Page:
Measuring the gain of a dish

Here I want to show a technique for measuring the gain of a dish that I first learned from an article by Christian Monstein about the Moon’s temperature at a wavelength of 2.77cm. The technique only uses power measurements from an observation of a radio source, at different angles from the boresight. Ideally, the radio source should be strong and point-like. It is also important that the angles at which the power measurements are made are known with good accuracy. This can be achieved either with a good rotator or by letting an astronomical object drift by on a dish that is left stationary.

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Trying to find the DSLWP-B crash site

As you may well know, DSLWP-B, the Chinese lunar orbiting Amateur satellite crashed with the Moon on July 31 as a way to end its mission without leaving debris in orbit. I made a post with my prediction, which showed the impact point southeast of Mare Moscoviense, in the far side of the Moon. Phil Stooke was more precise and located the impact point near the Van Gent crater.

Our plan is to get in contact with the LRO team and try to find the crash site in future LRO images. We are confident that this can be done, since they were able to locate the Beresheet impact site a few months ago. However, to help in the search we need to compute the location of the impact point as accurately as possible, and also come up with some estimate of the error to define a search area where we are likely to find the crash. This post is a detailed account of my calculations.

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More DSLWP-B lunar surface images identified

In my last posts about DSLWP-B, I have been showing all the images of the lunar surface that were taken by the satellite during the last weeks of the mission, and tried to identify to which area of the Moon each image corresponded. For several of them, I was able to give a good identification using Google Moon, but for many of the latest images I was unable to find an identification, since they show few or none characteristic craters.

Thus, for these images I only gave a rough prediction of which area of the Moon was imaged by using GMAT and the published ephemeris from dslwp_dev. This doesn’t take into account camera pointing, orbit or shutter time errors.

Phil Stooke has become interested in this and he has managed to identify many of the images, even some containing very little detail, which I find impressive. No wonder, Phil is the author of several atlases of space exploration of the Moon and Mars, so he knows a lot of lunar geography.

Phil tells me that he has used Quickmap, which is a very nice tool that I didn’t know of. It is much more powerful than Google Moon. He recommends to switch to an equidistant cylindrical projection and set as a basemap layer the “WAC mosaic (no shadows) map”, which contains images with the sun directly overhead. This resembles the images taken by DSLWP-B better, since these are always taken with the sun at a high elevation, because the camera always points away from the sun. It is interesting to see how the appearance of the surface changes between the “no shadows” and “big shadows” maps.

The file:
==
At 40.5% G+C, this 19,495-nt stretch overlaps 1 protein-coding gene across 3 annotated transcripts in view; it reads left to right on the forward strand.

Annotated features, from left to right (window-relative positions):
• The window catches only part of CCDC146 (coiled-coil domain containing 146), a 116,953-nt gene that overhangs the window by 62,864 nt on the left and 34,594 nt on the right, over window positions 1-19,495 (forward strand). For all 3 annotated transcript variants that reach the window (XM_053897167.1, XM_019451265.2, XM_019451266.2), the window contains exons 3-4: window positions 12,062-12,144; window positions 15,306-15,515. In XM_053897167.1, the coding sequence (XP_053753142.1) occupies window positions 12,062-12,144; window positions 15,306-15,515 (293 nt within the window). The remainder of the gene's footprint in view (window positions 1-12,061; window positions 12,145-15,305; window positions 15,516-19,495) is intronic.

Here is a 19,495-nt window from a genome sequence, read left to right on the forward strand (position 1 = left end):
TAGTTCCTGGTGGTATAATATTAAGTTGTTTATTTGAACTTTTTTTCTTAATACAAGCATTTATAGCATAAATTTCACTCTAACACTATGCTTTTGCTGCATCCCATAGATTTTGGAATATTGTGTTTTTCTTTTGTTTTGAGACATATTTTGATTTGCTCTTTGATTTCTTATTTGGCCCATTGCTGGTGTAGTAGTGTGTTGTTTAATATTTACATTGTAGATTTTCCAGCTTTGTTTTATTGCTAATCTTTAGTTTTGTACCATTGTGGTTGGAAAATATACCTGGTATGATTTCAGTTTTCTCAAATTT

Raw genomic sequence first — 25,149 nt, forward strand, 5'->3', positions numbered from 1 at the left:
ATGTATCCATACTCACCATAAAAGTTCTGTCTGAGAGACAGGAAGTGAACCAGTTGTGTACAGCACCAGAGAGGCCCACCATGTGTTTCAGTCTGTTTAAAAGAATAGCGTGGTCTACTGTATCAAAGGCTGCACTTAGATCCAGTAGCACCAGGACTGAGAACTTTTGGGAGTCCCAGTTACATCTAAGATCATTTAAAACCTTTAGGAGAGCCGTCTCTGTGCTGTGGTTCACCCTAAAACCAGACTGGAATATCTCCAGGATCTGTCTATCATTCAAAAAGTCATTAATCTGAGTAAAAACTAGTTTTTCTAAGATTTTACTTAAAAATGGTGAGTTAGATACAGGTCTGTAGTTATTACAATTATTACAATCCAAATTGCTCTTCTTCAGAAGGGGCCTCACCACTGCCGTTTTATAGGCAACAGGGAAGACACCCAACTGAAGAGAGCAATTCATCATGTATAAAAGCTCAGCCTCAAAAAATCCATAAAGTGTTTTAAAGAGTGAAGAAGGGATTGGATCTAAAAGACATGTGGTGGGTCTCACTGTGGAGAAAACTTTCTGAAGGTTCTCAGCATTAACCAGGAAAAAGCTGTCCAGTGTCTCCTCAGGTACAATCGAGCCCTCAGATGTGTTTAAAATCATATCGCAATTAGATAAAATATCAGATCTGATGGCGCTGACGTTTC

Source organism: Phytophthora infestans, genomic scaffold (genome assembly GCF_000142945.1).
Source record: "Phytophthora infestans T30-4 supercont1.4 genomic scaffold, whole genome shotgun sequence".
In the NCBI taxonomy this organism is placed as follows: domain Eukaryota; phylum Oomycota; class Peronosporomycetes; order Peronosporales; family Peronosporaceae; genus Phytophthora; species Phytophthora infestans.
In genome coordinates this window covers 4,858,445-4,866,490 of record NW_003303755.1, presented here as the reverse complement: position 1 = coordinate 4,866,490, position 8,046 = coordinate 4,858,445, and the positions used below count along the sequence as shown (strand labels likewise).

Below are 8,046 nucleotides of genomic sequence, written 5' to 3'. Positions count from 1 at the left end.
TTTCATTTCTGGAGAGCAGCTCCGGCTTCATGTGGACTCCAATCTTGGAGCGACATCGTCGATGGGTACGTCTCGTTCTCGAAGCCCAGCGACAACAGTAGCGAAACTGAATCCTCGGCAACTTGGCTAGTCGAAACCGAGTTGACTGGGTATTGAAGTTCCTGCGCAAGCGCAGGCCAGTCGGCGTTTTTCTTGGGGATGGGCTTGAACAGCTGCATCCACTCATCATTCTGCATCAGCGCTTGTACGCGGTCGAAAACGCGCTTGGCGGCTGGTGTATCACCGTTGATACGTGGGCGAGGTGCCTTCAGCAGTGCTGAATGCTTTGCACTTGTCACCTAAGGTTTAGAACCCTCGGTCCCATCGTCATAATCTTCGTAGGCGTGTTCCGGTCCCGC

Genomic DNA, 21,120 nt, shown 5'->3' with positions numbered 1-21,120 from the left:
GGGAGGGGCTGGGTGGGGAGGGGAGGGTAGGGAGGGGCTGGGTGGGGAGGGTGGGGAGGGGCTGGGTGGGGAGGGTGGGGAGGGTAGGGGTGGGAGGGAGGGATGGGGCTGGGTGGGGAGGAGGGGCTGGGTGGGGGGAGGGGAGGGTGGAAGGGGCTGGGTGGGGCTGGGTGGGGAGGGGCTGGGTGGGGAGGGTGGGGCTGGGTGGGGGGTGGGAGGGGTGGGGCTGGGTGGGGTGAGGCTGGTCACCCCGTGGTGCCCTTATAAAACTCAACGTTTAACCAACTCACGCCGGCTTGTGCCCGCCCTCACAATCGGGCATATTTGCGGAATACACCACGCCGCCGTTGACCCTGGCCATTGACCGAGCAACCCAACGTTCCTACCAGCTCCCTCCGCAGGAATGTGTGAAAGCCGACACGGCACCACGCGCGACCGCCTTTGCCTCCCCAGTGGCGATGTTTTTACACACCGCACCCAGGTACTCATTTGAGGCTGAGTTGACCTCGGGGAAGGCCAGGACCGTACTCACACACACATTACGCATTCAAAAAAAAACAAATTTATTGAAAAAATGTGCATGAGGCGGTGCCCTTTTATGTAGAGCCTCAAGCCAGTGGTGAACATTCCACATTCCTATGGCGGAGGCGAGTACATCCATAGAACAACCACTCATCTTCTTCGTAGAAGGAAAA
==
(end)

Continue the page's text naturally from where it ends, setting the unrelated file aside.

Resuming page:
In this post I show the locations of the images identified by Phil.

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Lucky-7 TLE matching using GPS data

SkyFox Labs is having some trouble identifying the TLE corresponding to their Lucky-7 cubesat. The satellite was launched on July 5 in launch 2019-038 and a good match among the TLEs assigned to that launch has not being found yet. Over on Twitter, Cees Bassa has analyzed some SatNOGS observations and he says that NORAD ID 44406 seems the best match. However, this TLE has already been identified by Spire as belonging to one of their LEMUR satellites.

Fortunately, Lucky-7 has an on-board GPS receiver, and the team has been collecting position data recently. This data can be used to match a TLE to the orbit of the satellite, and indeed is much more accurate than the Doppler curve, which is the usual method for TLE identification.

Jaroslav Laifr, from the Lucky-7 team, has sent me the data they have collected, so that I can study it to find a matching TLE. The study is pretty simple to do with Skyfield. I have obtained the most recent TLEs for launch 2019-038 from Space-Track and computed the RMS error between each of the TLEs and the GPS measurements. The results can be seen in this Jupyter notebook.

The best match is NORAD ID 44406, with an RMS error of 8.7km. The second best match is NORAD ID 44404 (which is what SatNOGS has been using to track Lucky-7), with an RMS error of 51.3km. Most other objects have an error larger than 100km.

Therefore, my conclusion is clear. It is very likely that Spire misidentified NORAD ID 44406 as belonging to LEMUR 2 DUSTINTHEWIND early after the launch, when the different objects hadn’t drifted apart much. NORAD ID 44406 is a good match for Lucky-7. It will be interesting to see what Spire says in view of this data.

Second Moon observation with my QO-100 station.

In May 25, the Moon passed through the beam of my QO-100 groundstation and I took the opportunity to measure the Moon noise and receive the Moonbounce 10GHz beacon DL0SHF. A few days ago, in July 22, the Moon passed again through the beam of the dish. This is interesting because, in contrast to the opportunity in May, where the Moon only got within 0.5º of the dish pointing, in July 22 the Moon passed almost through the nominal dish pointing. Also, incidentally this occasion has almost coincided with the 50th anniversary of the arrival to the Moon of Apollo 11, and all the activities organized worldwide to celebrate this event.

The figure below shows the noise measurement at 10366.5GHz with 1MHz and a 1.2m offset dish, compared with the angular separation between the Moon and the nominal pointing of the dish (defined as the direction from my station to Es’hail 2). The same recording settings as in the first observation were used here.

The first thing to note is that I made a mistake when programming the recording. I intended to make a 30 minute recording centred at the moment of closest approach, but instead I programmed the recording to start at the moment of closest approach. The LimeSDR used to make the recording was started to stream one hour before the recording, in order to achieve a stable temperature (this was one lesson I learned from my first observation).

The second comment is that the maximum noise doesn’t coincide with the moment when the Moon is closest to the nominal pointing. Luckily, this makes all the noise hump fit into the recording interval, but it means that my dish pointing is off. Indeed, the maximum happens when the Moon is 1.5º away from the nominal pointing, so my dish pointing error is at least 1.5º. I will try adjust the dish soon by peaking on the QO-100 beacon signal.